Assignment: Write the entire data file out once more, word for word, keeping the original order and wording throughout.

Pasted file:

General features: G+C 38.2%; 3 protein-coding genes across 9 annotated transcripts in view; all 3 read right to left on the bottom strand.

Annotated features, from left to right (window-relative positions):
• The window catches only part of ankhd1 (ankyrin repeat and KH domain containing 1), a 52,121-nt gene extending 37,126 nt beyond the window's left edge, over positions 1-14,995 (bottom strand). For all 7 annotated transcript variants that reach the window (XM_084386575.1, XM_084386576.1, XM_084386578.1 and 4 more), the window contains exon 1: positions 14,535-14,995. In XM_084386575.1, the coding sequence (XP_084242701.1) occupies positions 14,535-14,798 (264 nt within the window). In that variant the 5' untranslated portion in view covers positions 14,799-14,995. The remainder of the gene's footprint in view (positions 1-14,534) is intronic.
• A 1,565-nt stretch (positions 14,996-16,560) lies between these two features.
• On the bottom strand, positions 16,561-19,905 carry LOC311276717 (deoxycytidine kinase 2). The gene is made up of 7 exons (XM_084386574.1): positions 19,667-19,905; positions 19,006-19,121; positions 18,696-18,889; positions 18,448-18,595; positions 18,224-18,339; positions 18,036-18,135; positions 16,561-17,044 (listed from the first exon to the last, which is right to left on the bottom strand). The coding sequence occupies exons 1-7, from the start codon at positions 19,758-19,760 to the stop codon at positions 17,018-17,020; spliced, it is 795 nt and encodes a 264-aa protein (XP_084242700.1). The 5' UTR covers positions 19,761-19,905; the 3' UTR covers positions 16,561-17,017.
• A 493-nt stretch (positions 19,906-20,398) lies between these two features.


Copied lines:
General features: G+C 38.2%; 3 protein-coding genes across 9 annotated transcripts in view; all 3 read right to left on the bottom strand.

Annotated features, from left to right (window-relative positions):
• The window catches only part of ankhd1 (ankyrin repeat and KH domain containing 1), a 52,121-nt gene extending 37,126 nt beyond the window's left edge, over positions 1-14,995 (bottom strand). For all 7 annotated transcript variants that reach the window (XM_084386575.1, XM_084386576.1, XM_084386578.1 and 4 more), the window contains exon 1: positions 14,535-14,995. In XM_084386575.1, the coding sequence (XP_084242701.1) occupies positions 14,535-14,798 (264 nt within the window). In that variant the 5' untranslated portion in view covers positions 14,799-14,995. The remainder of the gene's footprint in view (positions 1-14,534) is intronic.
• A 1,565-nt stretch (positions 14,996-16,560) lies between these two features.
• On the bottom strand, positions 16,561-19,905 carry LOC311276717 (deoxycytidine kinase 2). The gene is made up of 7 exons (XM_084386574.1): positions 19,667-19,905; positions 19,006-19,121; positions 18,696-18,889; positions 18,448-18,595; positions 18,224-18,339; positions 18,036-18,135; positions 16,561-17,044 (listed from the first exon to the last, which is right to left on the bottom strand). The coding sequence occupies exons 1-7, from the start codon at positions 19,758-19,760 to the stop codon at positions 17,018-17,020; spliced, it is 795 nt and encodes a 264-aa protein (XP_084242700.1). The 5' UTR covers positions 19,761-19,905; the 3' UTR covers positions 16,561-17,017.
• A 493-nt stretch (positions 19,906-20,398) lies between these two features.